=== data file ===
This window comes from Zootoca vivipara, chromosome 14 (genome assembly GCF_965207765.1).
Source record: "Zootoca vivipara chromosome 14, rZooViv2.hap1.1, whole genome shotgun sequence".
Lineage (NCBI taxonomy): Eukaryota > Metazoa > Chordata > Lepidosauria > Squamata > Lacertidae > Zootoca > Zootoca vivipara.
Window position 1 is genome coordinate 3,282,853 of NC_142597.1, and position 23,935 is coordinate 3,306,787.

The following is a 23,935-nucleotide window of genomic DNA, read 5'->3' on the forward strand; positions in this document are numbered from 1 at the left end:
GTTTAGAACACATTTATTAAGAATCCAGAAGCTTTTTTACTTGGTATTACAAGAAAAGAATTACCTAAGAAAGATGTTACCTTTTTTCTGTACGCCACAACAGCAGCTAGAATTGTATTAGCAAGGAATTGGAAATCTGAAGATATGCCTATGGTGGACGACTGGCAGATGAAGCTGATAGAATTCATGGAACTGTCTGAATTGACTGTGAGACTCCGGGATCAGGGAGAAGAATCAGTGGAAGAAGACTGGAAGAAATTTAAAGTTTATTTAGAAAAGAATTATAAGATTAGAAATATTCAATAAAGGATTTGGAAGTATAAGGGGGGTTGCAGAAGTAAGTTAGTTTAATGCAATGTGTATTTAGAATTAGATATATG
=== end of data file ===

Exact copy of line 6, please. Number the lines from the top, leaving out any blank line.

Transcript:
GTTTAGAACACATTTATTAAGAATCCAGAAGCTTTTTTACTTGGTATTACAAGAAAAGAATTACCTAAGAAAGATGTTACCTTTTTTCTGTACGCCACAACAGCAGCTAGAATTGTATTAGCAAGGAATTGGAAATCTGAAGATATGCCTATGGTGGACGACTGGCAGATGAAGCTGATAGAATTCATGGAACTGTCTGAATTGACTGTGAGACTCCGGGATCAGGGAGAAGAATCAGTGGAAGAAGACTGGAAGAAATTTAAAGTTTATTTAGAAAAGAATTATAAGATTAGAAATATTCAATAAAGGATTTGGAAGTATAAGGGGGGTTGCAGAAGTAAGTTAGTTTAATGCAATGTGTATTTAGAATTAGATATATG